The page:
The following synopsis is located on the back cover: “…’The Juice’ offers a wide-ranging investigation of the drugs now being used or contemplated, the athletes who use them, their scientific effects and side effects, the testing procedures, and the impact of drugs on game performance. Will Carroll…also explores the grey area of legal supplements, reviews the law involved in the BALCO case, and speculates on the next generation of performance enhancers that may well include gene therapy. In exclusive interviews he profiles the motives and experiences of professional players, student athletes, and drug creators.”
That just about covers it.
In the Introduction author Will Carroll, in describing his motivation for writing “The Juice”, quotes Alan Schwarz: “’I wrote the book because I wanted to read it. It would have been much easier for me to have gone to the bookstore and bought it, but it wasn’t there.’ …the material that follows is something I could not find, yet wanted to see in print.”
There is information included in “The Juice” that I was not aware of, and didn’t even suspect.
Rob Neyer, of ESPN, is quoted on the front cover: “Don’t say another word about ‘steroids’ until you’ve read ‘The Juice’.” It’s time to treat the problem
Not too long ago I read an on line discussion about the use of Performance Enhancing Drugs (PEDs) in baseball. This was just as I was beginning to read “The Juice”. Gee, all of the points people were getting at in that discussion are presented, clarified &/or answered in “The Juice”.
Along those lines, Allen Barra is quoted on the back cover, thusly: “Everyone talks about steroids, but no one knows anything about them. Will Carroll’s ‘The Juice’ is the first step in our education.” I found Mr. Barra’s quote to be very accurate.
In the Foreword, Alan Schwarz opines: “What Will brings to the steroids issue is calm, measured analysis of a subject that too often drowns in sanctimonious pap.” Once again, a very accurate description of this book.
I found the chapters featuring profiles of various participants in this drama (the player, the tester, the student, and the creator) to be of particular interest. Very enlightening.
Similarly, the chapter titled: “Pre-trial Commotion: The Legal Issues of Steroids and Sports”, which was prepared with the help of Pat Cotter, a white-collar criminal defense attorney from Chicago, I found to be extremely enlightening.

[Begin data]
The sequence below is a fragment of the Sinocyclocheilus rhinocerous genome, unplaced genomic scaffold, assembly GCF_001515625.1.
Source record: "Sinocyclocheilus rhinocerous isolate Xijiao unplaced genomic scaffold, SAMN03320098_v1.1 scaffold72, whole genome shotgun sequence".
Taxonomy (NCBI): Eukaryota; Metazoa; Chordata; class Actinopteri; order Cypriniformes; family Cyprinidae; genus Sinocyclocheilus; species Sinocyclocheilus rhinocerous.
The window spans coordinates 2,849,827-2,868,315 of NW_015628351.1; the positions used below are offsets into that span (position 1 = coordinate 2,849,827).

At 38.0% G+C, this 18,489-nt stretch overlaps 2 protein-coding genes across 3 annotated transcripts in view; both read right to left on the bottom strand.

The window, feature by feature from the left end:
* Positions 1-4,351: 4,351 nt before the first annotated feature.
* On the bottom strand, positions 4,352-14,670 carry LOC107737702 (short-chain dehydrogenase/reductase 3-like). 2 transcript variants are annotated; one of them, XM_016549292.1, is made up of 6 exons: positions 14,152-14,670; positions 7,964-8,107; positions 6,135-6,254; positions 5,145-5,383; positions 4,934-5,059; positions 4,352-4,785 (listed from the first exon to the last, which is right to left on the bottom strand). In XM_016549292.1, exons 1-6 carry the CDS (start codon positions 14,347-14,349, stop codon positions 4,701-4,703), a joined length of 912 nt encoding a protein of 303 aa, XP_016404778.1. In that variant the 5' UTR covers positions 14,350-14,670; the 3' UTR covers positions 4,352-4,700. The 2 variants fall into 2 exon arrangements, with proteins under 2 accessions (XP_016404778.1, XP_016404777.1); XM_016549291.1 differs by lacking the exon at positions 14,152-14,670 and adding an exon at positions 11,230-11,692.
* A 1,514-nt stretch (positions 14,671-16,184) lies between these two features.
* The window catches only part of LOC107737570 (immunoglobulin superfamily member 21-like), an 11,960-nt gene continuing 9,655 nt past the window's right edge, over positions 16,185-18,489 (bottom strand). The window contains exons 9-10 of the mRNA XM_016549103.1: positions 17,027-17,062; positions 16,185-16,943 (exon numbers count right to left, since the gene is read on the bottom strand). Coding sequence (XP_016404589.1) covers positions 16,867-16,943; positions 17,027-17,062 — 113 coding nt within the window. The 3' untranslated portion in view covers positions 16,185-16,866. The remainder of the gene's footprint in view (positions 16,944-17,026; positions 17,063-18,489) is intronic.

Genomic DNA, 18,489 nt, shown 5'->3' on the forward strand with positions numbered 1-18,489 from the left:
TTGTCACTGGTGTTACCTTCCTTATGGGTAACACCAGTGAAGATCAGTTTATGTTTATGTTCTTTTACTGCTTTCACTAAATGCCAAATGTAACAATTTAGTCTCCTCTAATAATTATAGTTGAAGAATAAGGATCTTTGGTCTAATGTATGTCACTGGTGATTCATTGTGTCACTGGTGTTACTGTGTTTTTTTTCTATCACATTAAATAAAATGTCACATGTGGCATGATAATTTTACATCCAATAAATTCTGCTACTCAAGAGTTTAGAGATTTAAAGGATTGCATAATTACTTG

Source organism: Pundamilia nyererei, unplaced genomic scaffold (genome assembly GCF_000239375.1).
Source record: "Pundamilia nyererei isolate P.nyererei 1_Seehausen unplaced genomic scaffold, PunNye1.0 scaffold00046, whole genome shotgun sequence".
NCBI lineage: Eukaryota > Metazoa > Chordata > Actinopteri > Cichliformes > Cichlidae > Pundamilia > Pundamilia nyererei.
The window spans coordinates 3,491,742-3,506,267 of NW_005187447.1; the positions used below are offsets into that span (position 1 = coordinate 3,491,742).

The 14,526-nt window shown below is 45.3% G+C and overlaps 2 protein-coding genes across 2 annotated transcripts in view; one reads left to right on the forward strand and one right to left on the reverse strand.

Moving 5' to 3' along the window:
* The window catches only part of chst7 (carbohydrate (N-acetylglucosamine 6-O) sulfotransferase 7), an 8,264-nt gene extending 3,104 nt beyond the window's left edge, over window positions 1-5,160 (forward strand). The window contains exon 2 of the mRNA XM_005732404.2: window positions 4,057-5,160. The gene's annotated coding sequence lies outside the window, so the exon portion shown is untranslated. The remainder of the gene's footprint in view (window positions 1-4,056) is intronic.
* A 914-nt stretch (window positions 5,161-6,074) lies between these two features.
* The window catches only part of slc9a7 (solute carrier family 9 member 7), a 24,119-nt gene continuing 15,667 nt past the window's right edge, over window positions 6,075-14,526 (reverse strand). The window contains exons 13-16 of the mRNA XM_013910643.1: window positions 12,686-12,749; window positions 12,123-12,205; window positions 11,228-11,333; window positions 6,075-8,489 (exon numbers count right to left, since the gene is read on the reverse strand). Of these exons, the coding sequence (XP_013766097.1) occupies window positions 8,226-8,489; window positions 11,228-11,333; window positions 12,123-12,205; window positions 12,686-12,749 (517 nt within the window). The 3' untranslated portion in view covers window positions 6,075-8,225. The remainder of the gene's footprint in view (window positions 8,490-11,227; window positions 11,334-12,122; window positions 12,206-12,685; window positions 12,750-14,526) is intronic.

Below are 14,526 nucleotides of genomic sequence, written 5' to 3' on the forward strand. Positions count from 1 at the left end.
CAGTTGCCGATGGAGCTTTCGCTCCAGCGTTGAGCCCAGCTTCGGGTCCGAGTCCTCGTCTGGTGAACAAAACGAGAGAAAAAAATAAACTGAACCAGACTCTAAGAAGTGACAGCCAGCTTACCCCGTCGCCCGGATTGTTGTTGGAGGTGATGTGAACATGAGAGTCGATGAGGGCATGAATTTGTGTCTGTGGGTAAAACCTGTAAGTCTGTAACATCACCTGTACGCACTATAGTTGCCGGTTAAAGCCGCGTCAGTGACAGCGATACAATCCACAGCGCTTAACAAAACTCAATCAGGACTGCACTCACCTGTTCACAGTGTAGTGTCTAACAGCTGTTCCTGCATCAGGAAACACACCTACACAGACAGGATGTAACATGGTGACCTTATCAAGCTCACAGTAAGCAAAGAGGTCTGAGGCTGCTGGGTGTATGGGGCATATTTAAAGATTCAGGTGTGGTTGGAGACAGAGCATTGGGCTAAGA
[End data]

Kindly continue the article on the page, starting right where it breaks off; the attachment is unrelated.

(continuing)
Here are a few of my favorite quotes, from the book:
– “…the issue was never about science, it was about emotion.”
– “Assumption is the marshal of this parade. Fact is stuck somewhere in the back of the ranks.”
– “When does a lifesaving drug become an illegal performance-enhancing drug? That’s a question for the ethicists, but I’ll go as far as saying that the difference lies in intent.”
– “Framing a debate is often a matter of language. Entire books have been written about choosing words carefully, and most of the terms in this particular debate are loaded (no pun intended).”
– “Every son of a bitch in here is on something. Aspirin, Advil, Vioxx, whatever. I have to get spiked (injections of painkillers) just to get on the field.”
– “De Coubertin, who wrote the Olympic Oath, was an idealist who foresaw the Olympics as an apolitical gathering of pure athletes where the emphasis would be on competing rather than winning. ‘The important thing in life is not the triumph, but the struggle’ was probably his most famous saying. The Baron died in 1937, before the Olympics became the chemically enhanced, political, and commercial circus it has become today.”
– “…it is obvious that baseball players have been involved in chemical warfare…”
– “The first weapon in any battle is knowledge. Consider yourself armed.”
– “But for every good thing a performance-enhancing substance has to offer, it always seems to carry serious baggage.”
– “For Major League Baseball, the message should be loud and clear: Don’t clean up baseball for public relations reasons. Don’t clean it up for the fans. Clean up baseball for the game and for the health of its players.”
– “Used properly, there is a place for supplements. Used improperly, they are at best a waste, at worst a gateway to stronger, more dangerous drugs. This industry is ripe for regulation.”
– “The three greatest motivations are desire to excel, desire for glory, and money – not necessarily in that order.”
– “Remember that drug tests are not as omnipotent as the general public is led to believe.”
I enjoyed reading “The Juice”, because it is factual, rather than speculative.
I recommend “the Juice” to anyone with an interest in drugs, sports, human performance, or just in reading a well written book.
I thank Joe Aiello and Ivan R. Dee, Publisher, for making a copy of “The Juice” available to me for reading and for review.